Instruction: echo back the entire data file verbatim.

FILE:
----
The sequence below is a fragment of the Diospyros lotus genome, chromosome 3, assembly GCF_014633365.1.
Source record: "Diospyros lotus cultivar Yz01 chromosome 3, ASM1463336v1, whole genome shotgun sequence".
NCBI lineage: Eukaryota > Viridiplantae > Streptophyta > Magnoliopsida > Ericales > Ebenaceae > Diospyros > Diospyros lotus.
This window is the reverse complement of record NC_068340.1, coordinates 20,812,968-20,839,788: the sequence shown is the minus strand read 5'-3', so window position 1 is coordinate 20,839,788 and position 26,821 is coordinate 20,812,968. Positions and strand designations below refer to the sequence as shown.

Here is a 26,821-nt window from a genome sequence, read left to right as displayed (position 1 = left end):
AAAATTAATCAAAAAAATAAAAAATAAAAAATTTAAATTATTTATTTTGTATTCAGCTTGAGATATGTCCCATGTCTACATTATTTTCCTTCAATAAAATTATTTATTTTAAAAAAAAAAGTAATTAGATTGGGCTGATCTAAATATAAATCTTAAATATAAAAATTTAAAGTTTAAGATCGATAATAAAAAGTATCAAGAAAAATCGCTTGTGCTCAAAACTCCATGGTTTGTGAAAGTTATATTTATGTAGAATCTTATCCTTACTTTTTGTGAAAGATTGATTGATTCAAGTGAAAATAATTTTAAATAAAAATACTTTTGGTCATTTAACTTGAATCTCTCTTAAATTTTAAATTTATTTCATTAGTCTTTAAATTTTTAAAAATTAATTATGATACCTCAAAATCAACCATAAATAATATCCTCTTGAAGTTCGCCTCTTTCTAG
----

The sequence below is a fragment of the Diospyros lotus genome, chromosome 3, assembly GCF_014633365.1.
Source record: "Diospyros lotus cultivar Yz01 chromosome 3, ASM1463336v1, whole genome shotgun sequence".
NCBI lineage: Eukaryota > Viridiplantae > Streptophyta > Magnoliopsida > Ericales > Ebenaceae > Diospyros > Diospyros lotus.
This window is the reverse complement of record NC_068340.1, coordinates 20,812,968-20,839,788: the sequence shown is the minus strand read 5'-3', so window position 1 is coordinate 20,839,788 and position 26,821 is coordinate 20,812,968. Positions and strand designations below refer to the sequence as shown.

Here is a 26,821-nt window from a genome sequence, read left to right as displayed (position 1 = left end):
AAAATTAATCAAAAAAATAAAAAATAAAAAATTTAAATTATTTATTTTGTATTCAGCTTGAGATATGTCCCATGTCTACATTATTTTCCTTCAATAAAATTATTTATTTTAAAAAAAAAAGTAATTAGATTGGGCTGATCTAAATATAAATCTTAAATATAAAAATTTAAAGTTTAAGATCGATAATAAAAAGTATCAAGAAAAATCGCTTGTGCTCAAAACTCCATGGTTTGTGAAAGTTATATTTATGTAGAATCTTATCCTTACTTTTTGTGAAAGATTGATTGATTCAAGTGAAAATAATTTTAAATAAAAATACTTTTGGTCATTTAACTTGAATCTCTCTTAAATTTTAAATTTATTTCATTAGTCTTTAAATTTTTAAAAATTAATTATGATACCTCAAAATCAACCATAAATAATATCCTCTTGAAGTTCGCCTCTTTCTAG